It’s been 10 years since Rent opened on Broadway. Launching with a sombre splash in 1996 (creator Jonathan Larson died of an undiagnosed brain aneurism just days before opening), Rent won a slew of awards including the Pulitzer Prize for drama and four Tony awards.
Addressing AIDS, sexuality and drug addiction with emotional honesty, rocking tunes and a multi-ethnic cast, Rent spoke to a generation of disenfranchised youth and attracted a new audience to Broadway.
After several false starts, the movie version finally hits the screen. Loosely based on Puccini’s opera La Bohème, Rent tracks a year in the life of a close-knit group of struggling artists living in NYC’s run-down East Village in the late 1980s. Filmmaker Mark (Anthony Rapp) and his best friend, musician Roger (Adam Pascal) live in a run-down loft now owned by their friend-turned-yuppie Benny (Taye Diggs), who’s threatening to evict them. Downstairs neighbour Mimi (Rosario Dawson) takes a shine to Roger and attempts to draw him out of the cocoon he’s shrouded himself in since his girlfriend’s AIDS-related death. Mark’s ex-girlfriend, performance artist Maureen (Idini Menzel) has jumped the fence and is now seeing Joanne (Tracie Thoms), an uptight lawyer. Then there’s Tom Collins (Law And Order’s Jesse L Martin), back to visit the boys in the company of his new love, drag queen Angel (scene-stealing Wilson Jermaine Heredia). Let the singing and dancing begin!
Rent is adapted for the screen and directed by the most unlikely of suspects, Chris Columbus, best known for the first two Harry Potter films, Home Alone and Mrs Doubtfire. His faithful adaptation retains the edginess of the original without pushing it in any new directions — it’s admirable rather than groundbreaking.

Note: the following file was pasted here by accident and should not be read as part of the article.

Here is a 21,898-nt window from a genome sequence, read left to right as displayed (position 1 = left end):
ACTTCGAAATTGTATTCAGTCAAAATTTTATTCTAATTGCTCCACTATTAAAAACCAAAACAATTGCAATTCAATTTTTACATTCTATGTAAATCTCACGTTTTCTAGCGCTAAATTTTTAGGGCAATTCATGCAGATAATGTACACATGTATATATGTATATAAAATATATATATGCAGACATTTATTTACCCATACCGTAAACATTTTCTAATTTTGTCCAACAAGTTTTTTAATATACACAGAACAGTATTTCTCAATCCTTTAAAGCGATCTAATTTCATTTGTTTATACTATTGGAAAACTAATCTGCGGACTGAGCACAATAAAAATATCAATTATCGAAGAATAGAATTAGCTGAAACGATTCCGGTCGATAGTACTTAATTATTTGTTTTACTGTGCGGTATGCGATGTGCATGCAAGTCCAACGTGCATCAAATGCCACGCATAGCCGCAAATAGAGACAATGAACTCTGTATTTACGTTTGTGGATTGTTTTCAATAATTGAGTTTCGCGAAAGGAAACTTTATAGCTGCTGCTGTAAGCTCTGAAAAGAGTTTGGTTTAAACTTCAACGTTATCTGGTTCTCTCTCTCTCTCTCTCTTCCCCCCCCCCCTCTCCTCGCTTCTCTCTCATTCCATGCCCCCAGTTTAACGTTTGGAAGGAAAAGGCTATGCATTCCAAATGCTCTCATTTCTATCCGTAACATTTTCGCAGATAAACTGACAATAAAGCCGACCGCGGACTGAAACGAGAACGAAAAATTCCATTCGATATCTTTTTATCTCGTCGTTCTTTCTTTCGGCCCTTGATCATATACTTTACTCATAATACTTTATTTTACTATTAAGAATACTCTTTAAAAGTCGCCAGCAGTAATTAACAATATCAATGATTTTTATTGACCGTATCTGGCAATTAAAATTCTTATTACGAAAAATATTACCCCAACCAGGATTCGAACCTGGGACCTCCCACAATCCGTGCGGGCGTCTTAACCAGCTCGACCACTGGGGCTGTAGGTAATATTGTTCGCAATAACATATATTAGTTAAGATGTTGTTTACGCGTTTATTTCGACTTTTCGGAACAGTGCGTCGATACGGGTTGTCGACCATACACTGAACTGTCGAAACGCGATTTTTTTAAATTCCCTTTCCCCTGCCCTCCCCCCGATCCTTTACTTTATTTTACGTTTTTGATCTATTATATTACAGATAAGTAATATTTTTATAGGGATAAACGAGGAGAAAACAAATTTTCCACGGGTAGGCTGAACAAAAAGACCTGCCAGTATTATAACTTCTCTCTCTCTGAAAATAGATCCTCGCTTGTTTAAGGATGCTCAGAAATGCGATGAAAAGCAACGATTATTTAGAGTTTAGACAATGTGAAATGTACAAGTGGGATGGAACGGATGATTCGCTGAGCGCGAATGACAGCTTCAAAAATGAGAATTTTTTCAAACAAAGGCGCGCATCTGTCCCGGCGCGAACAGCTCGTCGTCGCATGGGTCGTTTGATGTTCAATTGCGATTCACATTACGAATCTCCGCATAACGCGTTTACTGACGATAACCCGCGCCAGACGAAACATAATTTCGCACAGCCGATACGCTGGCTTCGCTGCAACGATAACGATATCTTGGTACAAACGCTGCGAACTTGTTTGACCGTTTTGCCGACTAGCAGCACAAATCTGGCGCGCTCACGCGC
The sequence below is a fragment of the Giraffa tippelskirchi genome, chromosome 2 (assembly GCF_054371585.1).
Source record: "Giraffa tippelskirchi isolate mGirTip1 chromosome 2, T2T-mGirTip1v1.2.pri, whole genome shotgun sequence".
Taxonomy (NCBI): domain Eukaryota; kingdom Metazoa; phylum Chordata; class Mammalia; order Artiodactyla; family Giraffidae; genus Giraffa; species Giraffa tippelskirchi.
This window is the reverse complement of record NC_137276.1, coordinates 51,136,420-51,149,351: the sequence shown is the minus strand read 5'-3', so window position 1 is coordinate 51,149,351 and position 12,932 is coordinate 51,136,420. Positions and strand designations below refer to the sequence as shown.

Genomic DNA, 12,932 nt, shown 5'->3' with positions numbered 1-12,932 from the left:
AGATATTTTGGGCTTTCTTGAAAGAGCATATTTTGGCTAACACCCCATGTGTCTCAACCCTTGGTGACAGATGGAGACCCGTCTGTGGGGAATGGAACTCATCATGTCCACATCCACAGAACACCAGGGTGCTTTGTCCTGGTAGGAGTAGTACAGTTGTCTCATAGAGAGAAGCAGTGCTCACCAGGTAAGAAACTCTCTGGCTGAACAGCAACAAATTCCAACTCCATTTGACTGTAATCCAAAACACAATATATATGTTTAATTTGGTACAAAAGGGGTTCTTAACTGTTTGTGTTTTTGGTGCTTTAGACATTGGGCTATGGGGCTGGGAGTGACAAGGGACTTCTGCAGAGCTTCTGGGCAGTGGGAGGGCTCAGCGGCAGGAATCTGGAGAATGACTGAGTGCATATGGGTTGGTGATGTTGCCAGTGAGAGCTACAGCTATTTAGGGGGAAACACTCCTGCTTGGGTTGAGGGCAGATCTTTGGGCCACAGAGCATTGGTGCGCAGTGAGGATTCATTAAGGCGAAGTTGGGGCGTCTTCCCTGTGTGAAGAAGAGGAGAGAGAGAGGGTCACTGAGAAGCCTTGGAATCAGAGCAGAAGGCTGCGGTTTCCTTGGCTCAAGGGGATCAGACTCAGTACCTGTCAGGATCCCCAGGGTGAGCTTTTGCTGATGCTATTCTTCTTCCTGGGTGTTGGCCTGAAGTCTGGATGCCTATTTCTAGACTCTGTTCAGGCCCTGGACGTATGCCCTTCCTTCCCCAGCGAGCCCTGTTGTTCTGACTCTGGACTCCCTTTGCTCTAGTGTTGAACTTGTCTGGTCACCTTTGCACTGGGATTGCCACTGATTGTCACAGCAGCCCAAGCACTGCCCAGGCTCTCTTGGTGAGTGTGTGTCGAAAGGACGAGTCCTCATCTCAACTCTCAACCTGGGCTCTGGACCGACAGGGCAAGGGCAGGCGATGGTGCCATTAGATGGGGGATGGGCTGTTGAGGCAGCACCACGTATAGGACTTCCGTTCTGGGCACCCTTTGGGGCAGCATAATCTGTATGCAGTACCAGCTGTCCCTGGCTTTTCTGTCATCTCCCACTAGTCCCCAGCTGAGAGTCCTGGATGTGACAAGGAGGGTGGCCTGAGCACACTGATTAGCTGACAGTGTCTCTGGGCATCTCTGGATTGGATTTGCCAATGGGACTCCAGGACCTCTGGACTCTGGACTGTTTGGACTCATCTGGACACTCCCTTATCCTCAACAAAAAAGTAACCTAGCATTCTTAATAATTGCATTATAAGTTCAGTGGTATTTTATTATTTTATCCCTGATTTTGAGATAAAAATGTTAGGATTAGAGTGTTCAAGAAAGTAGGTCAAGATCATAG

Most of the original Broadway cast has reunited for the film, and the ease with which they embody their characters and the passion of their performances is striking, even if they are now a good 10 years older. Rent newbies Dawson and Thoms rise to the challenge and hold their own, especially in the musical numbers, which are staged with flair and remain intact, with only a couple of minor exceptions.
Exterior shots of New York take the action off the stage and into the streets. While the plot remains a bit soapy, overall, the vitality of the theatrical version has translated well.
Central to queer fans of Rent is the relationship between Tom and Angel. Their duet, “I’ll Cover You,” is filmed on the streets of New York as if a big black man and a Latino drag queen dancing, singing and kissing is commonplace. This nonjudgmental tone of tolerance and respect is carried through the entire film. Particularly affecting is a scene in which individuals at a support group for people with AIDS fade away as they succumb to the disease.
Columbus has created a dynamic film that honours Larson’s vision and will please devotees of the musical. He deserves kudos for keeping the gritty subject matter front and centre. Name the last Hollywood film that featured two interracial queer couples, a heterosexual love story in which both protagonists have AIDS and a surreal performance-art sequence that starts a riot? For those reasons alone, Rent is a must-see.